‘Pope to bring unity with Muslims’ | Inquirer News

‘Pope to bring unity with Muslims’

/ 05:27 AM January 11, 2015

MANILA, Philippines—The visit of Pope Francis to the Philippines next week brings a promise of unity to a country divided by faith, a Muslim leader said on Saturday.

Imam Council of the Philippines (ICP) president Police Supt. Ebra Moxsir said “the Pope is bringing universal peace to our country.”

Moxsir, one of the 10 religious leaders who will meet with the Pope, said the importance of peace would be tackled in the interfaith dialogue.

Pope Francis delivers his "Urbi et Orbi" (to the city and to the world) blessing from the central balcony of St. Peter's Basilica at the Vatican, Thursday, Dec. 25, 2014. AP

Pope Francis delivers his “Urbi et Orbi” (to the city and to the world) blessing from the central balcony of St. Peter’s Basilica at the Vatican, Thursday, Dec. 25, 2014. AP

“The Filipino Muslim community is supporting his advocacy, particularly his desire for Catholics and Muslims to have symbiotic relations,” Moxsir told the Inquirer on the sidelines of an interreligious dialogue in Camp Crame, Quezon City.


“Pope Francis is promoting peace. My Muslim brothers and sisters support peace because Islam means peace,” Moxsir said.

Pope Francis has shown his commitment to improving Christian—Muslim relations by praying in a mosque in Istanbul, Turkey, and for saying that equating Islam with violence was wrong.

Careless generalizations

Muslims have been labeled as terrorists and a social plague because of careless generalizations and a lack a of understanding of Islam, said Moxsir, who is also the chief of the Spiritual Ministry Division of the Philippine National Police (PNP) Chaplain Service.

“Not all Muslims are terrorists,” he said.

Misconceptions involving Muslims are caused by “illiteracy or ignorance of the religion,” he added.


Instead of talking about doctrines, Moxsir said finding the “commonality and similarity” among different religions would lead to understanding and respect.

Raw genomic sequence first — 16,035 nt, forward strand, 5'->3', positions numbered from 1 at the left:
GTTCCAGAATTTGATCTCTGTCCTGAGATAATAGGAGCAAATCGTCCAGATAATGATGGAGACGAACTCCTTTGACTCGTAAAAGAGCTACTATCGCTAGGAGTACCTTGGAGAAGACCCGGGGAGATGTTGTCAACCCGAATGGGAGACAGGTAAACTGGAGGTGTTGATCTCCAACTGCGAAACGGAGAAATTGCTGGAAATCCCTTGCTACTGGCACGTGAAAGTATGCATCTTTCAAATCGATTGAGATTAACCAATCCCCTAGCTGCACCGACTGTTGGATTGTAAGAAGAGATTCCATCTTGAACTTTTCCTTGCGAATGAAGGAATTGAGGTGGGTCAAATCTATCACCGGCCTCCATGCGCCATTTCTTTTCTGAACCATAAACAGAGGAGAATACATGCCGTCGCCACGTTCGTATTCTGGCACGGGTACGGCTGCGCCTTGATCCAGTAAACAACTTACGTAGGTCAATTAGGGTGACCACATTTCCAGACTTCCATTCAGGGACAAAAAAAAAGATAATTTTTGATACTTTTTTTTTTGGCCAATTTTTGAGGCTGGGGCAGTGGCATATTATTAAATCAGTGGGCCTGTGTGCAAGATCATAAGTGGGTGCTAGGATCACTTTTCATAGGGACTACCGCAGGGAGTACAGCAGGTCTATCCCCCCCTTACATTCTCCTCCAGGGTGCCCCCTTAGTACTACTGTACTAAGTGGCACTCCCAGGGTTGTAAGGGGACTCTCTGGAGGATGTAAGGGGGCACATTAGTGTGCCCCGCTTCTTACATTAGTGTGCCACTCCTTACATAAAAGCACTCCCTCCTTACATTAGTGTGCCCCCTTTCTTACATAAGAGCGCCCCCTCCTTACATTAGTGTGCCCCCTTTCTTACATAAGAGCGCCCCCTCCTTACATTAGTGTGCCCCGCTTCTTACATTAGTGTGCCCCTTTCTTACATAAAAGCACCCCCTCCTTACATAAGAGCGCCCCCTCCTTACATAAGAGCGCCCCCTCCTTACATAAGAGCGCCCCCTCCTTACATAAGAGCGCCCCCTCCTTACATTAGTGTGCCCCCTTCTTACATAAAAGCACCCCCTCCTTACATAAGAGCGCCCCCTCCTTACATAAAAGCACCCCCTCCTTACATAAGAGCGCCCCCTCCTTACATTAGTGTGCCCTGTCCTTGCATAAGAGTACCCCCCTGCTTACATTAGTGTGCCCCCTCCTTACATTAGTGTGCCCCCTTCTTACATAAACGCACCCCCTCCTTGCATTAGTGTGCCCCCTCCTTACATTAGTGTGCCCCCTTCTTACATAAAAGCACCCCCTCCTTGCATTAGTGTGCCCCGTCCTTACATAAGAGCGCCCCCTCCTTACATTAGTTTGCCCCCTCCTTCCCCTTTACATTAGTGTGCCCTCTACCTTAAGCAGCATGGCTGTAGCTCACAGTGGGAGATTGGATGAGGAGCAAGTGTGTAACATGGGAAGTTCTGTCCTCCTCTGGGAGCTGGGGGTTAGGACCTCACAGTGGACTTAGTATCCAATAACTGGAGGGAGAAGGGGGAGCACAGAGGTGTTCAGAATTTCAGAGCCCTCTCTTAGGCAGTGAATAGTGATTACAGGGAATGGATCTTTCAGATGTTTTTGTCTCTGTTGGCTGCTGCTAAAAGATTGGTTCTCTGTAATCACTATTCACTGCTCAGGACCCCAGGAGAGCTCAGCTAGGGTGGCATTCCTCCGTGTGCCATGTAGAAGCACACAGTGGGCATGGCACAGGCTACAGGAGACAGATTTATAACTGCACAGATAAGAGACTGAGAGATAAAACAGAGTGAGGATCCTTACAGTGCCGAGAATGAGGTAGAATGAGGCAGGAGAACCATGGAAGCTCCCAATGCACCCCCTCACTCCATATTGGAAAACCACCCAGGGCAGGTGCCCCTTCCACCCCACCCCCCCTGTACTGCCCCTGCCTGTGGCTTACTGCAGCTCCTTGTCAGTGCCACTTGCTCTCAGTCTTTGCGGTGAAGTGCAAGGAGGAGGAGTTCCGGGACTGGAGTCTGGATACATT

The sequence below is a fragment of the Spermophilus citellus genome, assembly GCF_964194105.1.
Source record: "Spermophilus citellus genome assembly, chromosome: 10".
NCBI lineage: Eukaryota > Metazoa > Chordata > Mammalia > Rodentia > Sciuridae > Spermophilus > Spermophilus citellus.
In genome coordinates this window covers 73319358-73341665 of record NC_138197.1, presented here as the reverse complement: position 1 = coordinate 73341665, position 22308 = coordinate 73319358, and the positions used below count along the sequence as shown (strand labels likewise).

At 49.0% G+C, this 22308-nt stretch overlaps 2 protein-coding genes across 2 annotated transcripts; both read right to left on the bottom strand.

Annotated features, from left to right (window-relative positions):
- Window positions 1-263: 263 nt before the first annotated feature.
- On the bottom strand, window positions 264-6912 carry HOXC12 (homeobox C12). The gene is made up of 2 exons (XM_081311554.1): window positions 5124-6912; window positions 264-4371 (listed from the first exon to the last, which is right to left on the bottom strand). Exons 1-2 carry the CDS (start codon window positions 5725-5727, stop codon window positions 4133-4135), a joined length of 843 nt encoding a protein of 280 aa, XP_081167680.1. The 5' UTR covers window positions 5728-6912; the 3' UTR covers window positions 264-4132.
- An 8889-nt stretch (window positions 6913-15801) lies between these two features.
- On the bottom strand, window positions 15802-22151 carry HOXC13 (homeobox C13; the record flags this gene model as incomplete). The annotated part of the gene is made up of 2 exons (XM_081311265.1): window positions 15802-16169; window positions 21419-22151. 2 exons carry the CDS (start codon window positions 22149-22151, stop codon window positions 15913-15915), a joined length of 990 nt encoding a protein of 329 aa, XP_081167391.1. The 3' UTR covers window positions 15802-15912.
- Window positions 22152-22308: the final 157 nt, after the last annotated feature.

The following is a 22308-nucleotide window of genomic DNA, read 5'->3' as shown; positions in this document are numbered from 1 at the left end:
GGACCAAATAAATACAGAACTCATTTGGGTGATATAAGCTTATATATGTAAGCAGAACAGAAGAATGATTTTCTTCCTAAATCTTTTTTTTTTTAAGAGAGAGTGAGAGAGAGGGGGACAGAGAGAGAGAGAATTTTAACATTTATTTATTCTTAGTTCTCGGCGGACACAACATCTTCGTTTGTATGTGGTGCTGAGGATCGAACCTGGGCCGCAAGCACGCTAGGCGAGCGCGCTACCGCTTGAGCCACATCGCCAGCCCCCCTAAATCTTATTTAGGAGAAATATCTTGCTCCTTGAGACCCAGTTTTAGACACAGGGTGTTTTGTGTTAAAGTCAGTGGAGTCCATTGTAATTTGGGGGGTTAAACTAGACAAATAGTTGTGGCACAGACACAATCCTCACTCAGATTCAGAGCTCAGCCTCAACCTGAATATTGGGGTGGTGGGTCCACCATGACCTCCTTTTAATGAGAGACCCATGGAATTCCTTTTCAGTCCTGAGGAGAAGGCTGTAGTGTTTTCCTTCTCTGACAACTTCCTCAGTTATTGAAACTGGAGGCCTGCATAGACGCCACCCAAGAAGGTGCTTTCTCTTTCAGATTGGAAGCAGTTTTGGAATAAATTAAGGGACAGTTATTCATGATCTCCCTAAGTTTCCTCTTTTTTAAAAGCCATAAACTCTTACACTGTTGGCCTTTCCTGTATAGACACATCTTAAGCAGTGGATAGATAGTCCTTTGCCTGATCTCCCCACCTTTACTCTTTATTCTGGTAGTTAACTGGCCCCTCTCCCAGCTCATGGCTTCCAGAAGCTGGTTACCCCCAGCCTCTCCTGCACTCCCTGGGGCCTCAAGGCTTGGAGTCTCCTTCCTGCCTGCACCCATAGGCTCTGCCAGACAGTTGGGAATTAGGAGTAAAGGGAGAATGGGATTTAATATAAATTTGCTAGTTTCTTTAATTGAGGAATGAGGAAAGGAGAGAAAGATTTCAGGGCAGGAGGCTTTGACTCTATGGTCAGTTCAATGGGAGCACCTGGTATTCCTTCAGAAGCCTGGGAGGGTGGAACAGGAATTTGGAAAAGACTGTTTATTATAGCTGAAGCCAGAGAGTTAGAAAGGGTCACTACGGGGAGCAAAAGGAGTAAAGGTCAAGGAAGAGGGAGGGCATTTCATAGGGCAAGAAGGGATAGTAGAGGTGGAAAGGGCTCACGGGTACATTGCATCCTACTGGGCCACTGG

Everyone, no matter what religion, needs love, peace and hope, he said.

“We are all created by God. We all belong to a family or to a tribe,” he added.

ICP and the Heavenly Culture, World Peace, Restoration of Light (HWPL) gathered Muslims, Hindus and Evangelicals for the Alliance of Religions Dialogue yesterday for discussions of the “truth” about their religions.


‘Religion divides us’

HPWL, founded by Korean religious leader and world peace advocate Lee Man-hee, is a private organization that engages political and religious leaders and the youth in talks and activities that will allow them to look beyond differences in culture, belief and region.

Agnes Reyes, HPWL director in the Philippines, said, “Religion divides us. The organization is finding ways for representatives from different religions to come together and unite for world peace.”

Religious leaders play a big role in promoting peace, said Reyes, who represented the Evangelicals.

“We have to hear and learn from the different religious leaders and seek the truth,” she said.

Reyes said religious leaders needed to be open-minded to find the “truths” that united religions.

Police Senior Supt. Alberto Lucea of the PNP Directorate for Integrated Police Operations in the Visayas said, “We are fortunate to have Pope Francis who is reforming the church.”

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Lucea, who represented the Catholic faith, said “unity is essential in every religion.”

TAGS: Pope Francis

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